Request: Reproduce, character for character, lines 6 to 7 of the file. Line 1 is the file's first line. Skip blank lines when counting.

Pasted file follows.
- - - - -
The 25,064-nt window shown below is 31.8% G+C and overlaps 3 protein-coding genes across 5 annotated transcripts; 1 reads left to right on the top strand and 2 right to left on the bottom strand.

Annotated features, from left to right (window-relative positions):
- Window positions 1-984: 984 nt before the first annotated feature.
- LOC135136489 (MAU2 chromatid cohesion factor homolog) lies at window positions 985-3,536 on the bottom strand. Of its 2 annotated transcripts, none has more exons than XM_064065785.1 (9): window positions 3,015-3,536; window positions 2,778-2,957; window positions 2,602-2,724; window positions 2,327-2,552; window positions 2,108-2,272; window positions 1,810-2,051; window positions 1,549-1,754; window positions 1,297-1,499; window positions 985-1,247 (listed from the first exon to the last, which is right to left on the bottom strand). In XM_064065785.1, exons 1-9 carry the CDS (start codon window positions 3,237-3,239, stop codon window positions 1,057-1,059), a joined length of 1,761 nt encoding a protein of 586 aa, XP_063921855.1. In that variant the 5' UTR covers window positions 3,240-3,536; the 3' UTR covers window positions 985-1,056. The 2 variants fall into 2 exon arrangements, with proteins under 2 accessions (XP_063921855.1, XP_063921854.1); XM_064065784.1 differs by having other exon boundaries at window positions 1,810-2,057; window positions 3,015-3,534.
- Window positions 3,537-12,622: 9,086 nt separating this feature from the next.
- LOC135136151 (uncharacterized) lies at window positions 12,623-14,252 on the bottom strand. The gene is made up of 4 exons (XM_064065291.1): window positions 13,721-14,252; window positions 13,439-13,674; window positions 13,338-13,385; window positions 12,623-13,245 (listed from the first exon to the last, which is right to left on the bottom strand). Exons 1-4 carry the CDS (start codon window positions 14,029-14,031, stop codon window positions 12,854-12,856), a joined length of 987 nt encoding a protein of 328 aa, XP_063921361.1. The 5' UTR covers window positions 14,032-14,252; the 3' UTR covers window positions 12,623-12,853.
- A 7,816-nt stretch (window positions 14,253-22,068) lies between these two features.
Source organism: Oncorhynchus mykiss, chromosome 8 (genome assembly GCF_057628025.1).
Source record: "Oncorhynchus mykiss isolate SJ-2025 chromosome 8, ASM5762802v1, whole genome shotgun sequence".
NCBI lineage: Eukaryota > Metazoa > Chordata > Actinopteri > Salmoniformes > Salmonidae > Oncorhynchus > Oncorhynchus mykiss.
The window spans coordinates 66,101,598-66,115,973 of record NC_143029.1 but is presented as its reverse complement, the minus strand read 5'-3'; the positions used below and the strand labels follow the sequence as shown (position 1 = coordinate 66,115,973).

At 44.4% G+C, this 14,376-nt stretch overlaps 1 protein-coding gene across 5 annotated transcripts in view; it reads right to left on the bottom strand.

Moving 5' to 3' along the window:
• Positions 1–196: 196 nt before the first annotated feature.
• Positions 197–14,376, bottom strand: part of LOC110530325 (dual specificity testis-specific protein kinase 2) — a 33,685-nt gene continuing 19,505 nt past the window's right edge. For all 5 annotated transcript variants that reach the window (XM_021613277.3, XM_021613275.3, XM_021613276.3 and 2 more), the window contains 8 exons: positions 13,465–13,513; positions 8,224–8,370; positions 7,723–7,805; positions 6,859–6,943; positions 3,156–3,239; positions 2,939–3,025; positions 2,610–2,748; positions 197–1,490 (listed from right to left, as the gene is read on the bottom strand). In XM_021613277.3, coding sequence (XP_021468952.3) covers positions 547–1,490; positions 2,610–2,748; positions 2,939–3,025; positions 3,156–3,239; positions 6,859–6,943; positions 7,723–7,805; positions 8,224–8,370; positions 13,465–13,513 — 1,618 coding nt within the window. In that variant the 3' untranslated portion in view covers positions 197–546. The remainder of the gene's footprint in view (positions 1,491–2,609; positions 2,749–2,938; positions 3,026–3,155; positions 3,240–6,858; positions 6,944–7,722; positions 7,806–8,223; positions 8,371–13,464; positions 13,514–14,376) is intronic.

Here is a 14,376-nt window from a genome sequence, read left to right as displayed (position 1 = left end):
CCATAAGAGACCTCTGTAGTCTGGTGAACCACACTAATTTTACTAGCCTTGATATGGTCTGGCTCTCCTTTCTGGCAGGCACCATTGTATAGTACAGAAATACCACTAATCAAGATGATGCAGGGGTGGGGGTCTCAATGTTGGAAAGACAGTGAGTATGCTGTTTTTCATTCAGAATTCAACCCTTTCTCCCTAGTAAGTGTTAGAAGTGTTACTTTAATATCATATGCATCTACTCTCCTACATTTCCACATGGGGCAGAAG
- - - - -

- LOC135136151 (uncharacterized) lies at window positions 12,623-14,252 on the bottom strand. The gene is made up of 4 exons (XM_064065291.1): window positions 13,721-14,252; window positions 13,439-13,674; window positions 13,338-13,385; window positions 12,623-13,245 (listed from the first exon to the last, which is right to left on the bottom strand). Exons 1-4 carry the CDS (start codon window positions 14,029-14,031, stop codon window positions 12,854-12,856), a joined length of 987 nt encoding a protein of 328 aa, XP_063921361.1. The 5' UTR covers window positions 14,032-14,252; the 3' UTR covers window positions 12,623-12,853.
- A 7,816-nt stretch (window positions 14,253-22,068) lies between these two features.